My look into the Zeitgeist or "spirit of the times" comes every Friday in the mail. Oh there's no shortage of ways to check what's in our collective head and heart. Music, book and film charts. TV ratings complete with analysis that would make Dr. Phil proud. Countless news surveys ("no wait ours IS different...) that promise a glimpse into people's minds. Even Google offers a set of tools updated in real-time called appropriately Zeitgeist that reveals this spirit by grouping and displaying what people search for – perhaps literally and figuratively.
But my wife's weekly edition of People magazine is a great and far more fun way for me to get a grasp on the cultural context. (Yes I read it cover to cover but you see for marketing research purposes only.) With stories that ranges from inspirational stories of courage to [insert celeb A here] breaks up with [insert celeb B here]. And from ubiquitous diet tips to last year's Heroes Among Us profile article series. And finally the ads. Yes the ads to me provide a most intriguing and telling view on our world and what approaches and messages resonate. As the longtime most read magazine you can be sure that if a brand has paid the top price to run in this magazine they've done their homework.
Since my passion for cause marketing began a couple of years ago I've been flipping the pages with great interest to see how many and what cause marketing ads or stories will appear. Many times there's a non-profit org's PSA ad. And at least several for-profit brands run cause marketing campaign ads. This past week's issue featured a cover story of Pilot Sully Sullenberger's account of safely landing 1549 and several notable cause related ads:
Subway Fresh Fit For Kids
Subway is a savvy veteran with it's "better for you" heads-on competitive positioning vs. greasy and fatty fast-food. It's latest installment goes right where many of us feel it most: our kids. An alignment with great halo effect from American Heart Association for their Fresh Fit for Kids combo meal.
Diet Coke With The Heart Truth
Next up is a multi-page ad from Diet Coke featuring Heidi Klum and others in little red dresses. Oh yeah and it's in partnership with The Heart Truth. Feels borderline cause-washing to me given the stretch of carbonated soft drinks and health but hey if cause marketing was only employed by perfect brands with perfect products there wouldn't be any, to the detriment of important social issues. It definitely got my attention though clearly I'm not the target. But I also left wondering who is Heart Truth and doesn't the little red dress icon belong to American Heart Association's Go Red for Women cause campaign that I've seen the last few years?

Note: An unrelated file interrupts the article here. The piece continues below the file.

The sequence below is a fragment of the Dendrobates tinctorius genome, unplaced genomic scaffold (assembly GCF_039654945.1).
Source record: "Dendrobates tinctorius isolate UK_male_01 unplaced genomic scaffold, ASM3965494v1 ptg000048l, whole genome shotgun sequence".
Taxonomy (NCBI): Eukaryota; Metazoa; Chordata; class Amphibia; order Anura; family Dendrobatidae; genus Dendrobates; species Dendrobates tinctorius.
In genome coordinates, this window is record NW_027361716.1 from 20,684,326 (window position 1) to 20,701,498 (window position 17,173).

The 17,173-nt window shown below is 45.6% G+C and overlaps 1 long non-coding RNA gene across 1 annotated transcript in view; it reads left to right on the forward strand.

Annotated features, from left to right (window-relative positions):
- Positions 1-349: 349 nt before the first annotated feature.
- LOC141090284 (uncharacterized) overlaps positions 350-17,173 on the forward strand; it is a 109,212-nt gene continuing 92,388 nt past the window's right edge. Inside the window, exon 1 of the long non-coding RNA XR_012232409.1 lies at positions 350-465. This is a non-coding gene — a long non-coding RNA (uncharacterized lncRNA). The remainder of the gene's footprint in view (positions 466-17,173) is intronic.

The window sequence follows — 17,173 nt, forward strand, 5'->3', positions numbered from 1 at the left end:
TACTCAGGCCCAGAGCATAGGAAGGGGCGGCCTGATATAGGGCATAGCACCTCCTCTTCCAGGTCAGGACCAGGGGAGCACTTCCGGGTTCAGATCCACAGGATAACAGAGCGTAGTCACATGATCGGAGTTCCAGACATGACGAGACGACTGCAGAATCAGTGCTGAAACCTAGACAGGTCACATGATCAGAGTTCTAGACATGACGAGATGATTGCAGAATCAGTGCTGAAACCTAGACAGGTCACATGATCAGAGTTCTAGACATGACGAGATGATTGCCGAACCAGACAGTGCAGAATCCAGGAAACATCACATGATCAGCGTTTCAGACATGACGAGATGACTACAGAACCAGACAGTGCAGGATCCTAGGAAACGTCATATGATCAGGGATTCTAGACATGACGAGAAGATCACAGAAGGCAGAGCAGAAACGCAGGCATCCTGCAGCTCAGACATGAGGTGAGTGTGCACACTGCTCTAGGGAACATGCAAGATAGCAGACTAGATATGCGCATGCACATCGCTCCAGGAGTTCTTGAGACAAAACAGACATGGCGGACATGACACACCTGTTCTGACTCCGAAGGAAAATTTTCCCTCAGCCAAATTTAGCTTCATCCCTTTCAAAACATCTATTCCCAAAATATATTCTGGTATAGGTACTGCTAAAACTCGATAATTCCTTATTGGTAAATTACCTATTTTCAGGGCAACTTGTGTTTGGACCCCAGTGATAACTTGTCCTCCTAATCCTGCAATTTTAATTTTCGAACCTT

Burt's Bees All Natural Lip Balm
Then it's cult phenom Burt's Bees lip balm. A great garage start-up brand story that has achieved wild success with naturally made ingredients. Complete with certification/endorsement from Natural Products Association (never heard of it but sure sounds good) it highlights what's in their product vs. the leading competition. Given the brand's positioning around "well being" this fits my broader definition of cause marketing: any idea that makes a business and social impact. Of course as some know, the brand was sold to The Clorox Company and now does a careful dance as a "boutique brand" along with negative perceptions around sister company's Clorox's chemical-based home cleaning products (more on that later).
Capri Sun Terracycle Program
In my opinion the best cause marketing ad in the issue comes from Capri Sun who leverages the "guilty mom" mindset and tells her how she can really do it all - take care of her kid's basic needs plus raise money for their school and help environment by recycling the pouches into school gear. And all without a huge cost or time investment.
Greenworks New Biodegradable Wipes
The final ad is for a new product in the mega-hit Green Works line: biodegradable wipes. The parent company, just like Bert's Bees discussed above, is The Clorox Company who wisely and by most accounts credibly has created the Green Works brand extension and validated the all-natural cleaning products category pioneered by Seventh Generation and others. The most controversy coming from it's alignment with the Sierra Club - the first such endorsement ever given by the preeminent environmental non-profit. But it wasn't from the critics or even the public but from a vocal minority within The Sierra Club itself. (In full disclosure Green Works/Clorox is a client of the agency I work for and the agency was involved with this program. However they did not create this ad. And I personally have no involvement with this client nor their marketing).